Massey College chapel designated as Canada's first Anishinaabek Chapel Royal
St. Catherine’s Chapel in Massey College at the University of Toronto has been designated as the third Chapel Royal in Canada by Queen Elizabeth II.
Historically, Chapel Royal was a term given to a group of religious leaders who followed the monarch to attend to any spiritual needs. By the 1500s the chapels were given physical spaces.
The request for designation, made by Massey College and supported by the Mississaugas of the New Credit First Nation, was forwarded to Buckingham Palace last year through the office of the Governor General of Canada. It was inspired in part by the calls to action from the Truth and Reconciliation Commission.
“We hope that this royal gesture will cement Massey College as a respectful partner and collaborator with Chief Laforme of the Mississaugas,” Hugh Segal, master of Massey College, told a press conference timed to coincide with National Aboriginal Day and Canada 150.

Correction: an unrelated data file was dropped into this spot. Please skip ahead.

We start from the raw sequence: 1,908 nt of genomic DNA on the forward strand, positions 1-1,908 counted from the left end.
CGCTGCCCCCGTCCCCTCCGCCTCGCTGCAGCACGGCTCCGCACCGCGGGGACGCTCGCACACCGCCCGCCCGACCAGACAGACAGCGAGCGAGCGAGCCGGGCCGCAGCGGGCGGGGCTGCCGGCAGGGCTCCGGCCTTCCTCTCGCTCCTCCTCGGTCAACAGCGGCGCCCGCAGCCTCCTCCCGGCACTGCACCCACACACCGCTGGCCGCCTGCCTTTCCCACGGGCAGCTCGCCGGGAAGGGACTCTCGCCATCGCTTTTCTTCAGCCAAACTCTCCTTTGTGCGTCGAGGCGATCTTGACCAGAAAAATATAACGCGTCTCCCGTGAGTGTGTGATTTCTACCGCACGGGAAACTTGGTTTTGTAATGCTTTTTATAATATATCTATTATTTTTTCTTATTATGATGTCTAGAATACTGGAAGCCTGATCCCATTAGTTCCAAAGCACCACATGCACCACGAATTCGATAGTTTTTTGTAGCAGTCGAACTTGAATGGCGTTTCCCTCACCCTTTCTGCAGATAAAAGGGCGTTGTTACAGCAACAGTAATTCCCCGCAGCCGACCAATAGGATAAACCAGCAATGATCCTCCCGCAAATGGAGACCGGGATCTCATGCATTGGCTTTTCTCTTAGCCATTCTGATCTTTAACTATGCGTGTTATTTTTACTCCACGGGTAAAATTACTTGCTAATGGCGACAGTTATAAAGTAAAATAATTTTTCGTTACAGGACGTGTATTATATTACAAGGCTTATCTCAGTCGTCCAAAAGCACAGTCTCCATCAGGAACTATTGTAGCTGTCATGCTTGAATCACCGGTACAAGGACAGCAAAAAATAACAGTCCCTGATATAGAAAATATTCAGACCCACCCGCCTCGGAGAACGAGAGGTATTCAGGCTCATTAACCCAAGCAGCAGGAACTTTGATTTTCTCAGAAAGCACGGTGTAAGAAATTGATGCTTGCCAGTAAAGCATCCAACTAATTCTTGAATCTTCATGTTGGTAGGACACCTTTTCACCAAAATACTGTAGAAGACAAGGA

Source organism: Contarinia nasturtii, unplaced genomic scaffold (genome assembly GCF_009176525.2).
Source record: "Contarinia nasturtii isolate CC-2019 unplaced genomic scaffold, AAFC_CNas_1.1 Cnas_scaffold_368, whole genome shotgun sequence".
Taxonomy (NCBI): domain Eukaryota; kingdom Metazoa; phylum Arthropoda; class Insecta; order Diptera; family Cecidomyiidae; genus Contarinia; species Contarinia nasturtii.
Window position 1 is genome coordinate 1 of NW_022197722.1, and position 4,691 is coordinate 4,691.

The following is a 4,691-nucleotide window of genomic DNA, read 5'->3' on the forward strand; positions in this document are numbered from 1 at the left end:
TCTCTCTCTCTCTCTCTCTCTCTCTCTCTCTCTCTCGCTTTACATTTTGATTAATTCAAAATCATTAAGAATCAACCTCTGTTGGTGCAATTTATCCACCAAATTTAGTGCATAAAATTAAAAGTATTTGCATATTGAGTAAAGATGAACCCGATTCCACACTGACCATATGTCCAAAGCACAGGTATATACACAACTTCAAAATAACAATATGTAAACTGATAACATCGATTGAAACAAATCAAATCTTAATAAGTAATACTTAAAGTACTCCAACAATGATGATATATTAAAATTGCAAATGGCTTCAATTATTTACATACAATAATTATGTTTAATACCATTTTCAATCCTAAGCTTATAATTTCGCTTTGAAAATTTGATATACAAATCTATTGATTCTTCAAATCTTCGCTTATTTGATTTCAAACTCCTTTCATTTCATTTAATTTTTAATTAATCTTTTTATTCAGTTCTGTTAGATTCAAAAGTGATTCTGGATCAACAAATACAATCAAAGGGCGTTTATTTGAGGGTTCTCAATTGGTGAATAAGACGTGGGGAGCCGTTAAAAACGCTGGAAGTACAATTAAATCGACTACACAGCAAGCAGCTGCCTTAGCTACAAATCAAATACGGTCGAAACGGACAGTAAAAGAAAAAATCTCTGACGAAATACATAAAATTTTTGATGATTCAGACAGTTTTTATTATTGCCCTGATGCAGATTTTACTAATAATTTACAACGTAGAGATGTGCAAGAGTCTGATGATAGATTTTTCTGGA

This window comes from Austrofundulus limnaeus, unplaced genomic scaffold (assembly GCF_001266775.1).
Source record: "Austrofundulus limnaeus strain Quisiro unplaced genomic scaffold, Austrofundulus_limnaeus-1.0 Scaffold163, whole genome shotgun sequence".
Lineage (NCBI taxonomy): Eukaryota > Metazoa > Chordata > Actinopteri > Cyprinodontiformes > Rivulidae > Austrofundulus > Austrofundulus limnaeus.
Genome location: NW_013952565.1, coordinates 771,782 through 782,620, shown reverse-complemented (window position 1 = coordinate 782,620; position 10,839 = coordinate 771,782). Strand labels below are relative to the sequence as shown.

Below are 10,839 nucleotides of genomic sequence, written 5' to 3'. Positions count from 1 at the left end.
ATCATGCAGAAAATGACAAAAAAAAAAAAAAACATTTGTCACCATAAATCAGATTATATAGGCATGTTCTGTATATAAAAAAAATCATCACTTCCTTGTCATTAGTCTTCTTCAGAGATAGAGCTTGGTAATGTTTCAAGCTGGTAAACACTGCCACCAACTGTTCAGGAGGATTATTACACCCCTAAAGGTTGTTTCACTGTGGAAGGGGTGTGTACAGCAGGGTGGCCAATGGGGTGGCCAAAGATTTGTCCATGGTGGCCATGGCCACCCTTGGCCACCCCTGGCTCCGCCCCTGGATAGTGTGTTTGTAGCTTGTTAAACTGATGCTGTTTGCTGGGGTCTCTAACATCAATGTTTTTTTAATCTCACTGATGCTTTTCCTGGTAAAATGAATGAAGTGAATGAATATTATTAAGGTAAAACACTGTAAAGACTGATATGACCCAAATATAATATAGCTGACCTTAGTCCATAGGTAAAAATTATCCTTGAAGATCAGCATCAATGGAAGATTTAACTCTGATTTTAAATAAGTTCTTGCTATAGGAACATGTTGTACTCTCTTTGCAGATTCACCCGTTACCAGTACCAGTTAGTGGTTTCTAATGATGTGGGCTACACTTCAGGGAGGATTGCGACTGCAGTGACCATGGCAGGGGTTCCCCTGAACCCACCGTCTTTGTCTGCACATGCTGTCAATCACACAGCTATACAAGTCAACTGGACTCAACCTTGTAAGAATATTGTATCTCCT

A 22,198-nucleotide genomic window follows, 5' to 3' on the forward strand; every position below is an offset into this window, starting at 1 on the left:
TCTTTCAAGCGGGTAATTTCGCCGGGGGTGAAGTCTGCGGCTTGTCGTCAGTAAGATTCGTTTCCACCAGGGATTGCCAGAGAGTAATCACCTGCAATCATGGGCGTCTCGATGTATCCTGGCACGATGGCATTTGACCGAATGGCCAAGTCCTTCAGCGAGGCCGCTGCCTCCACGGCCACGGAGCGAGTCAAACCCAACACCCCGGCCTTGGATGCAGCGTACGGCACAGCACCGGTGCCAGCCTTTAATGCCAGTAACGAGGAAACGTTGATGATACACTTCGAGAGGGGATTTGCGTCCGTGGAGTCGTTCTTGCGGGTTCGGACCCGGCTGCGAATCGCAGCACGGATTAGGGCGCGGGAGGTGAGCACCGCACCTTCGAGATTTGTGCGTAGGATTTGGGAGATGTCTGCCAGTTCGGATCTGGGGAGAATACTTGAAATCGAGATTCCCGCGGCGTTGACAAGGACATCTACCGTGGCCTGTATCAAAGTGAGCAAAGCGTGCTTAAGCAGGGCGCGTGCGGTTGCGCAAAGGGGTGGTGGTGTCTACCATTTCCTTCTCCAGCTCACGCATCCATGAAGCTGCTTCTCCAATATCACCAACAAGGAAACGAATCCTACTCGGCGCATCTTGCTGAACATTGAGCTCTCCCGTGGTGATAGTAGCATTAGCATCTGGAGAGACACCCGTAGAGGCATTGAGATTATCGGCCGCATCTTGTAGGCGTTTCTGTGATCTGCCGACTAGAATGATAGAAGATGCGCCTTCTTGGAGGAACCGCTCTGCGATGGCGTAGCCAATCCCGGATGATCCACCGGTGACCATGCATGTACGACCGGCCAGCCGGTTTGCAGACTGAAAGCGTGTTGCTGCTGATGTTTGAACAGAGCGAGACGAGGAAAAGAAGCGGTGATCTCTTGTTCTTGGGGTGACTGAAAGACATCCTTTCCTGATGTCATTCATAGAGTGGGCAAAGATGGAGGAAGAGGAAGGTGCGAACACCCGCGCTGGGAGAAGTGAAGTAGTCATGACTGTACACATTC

Segal was joined by Chief Stacey Laforme of the Mississaugas of the New Credit First Nation to discuss plans for the Chapel Royal.
Chief Stacey Laforme (left) and Hugh Segal announced a new partnership on Tuesday between Massey College, the Mississauagas of the New Credit First Nation and the Crown (photo by Hannah James)
Segal said the Chapel Royal will be the first interdenominational, interfaith chapel in Canada. It has been given the name, Gi-Chi-Twaa Gimaa Kwe, Mississauga Anishinaabek Aname Gamik, meaning “The Queen’s Anishinaabek sacred place”.
Chief Laforme said that partnering with Massey College – which sits on treaty lands – is reflective of an important nation to nation relationship with the Crown and that any relationship requires a solid foundation to move forward. “We can do a lot more to work together for reconciliation,” said Laforme.
A larger celebration for the Chapel Royal is planned for the fall.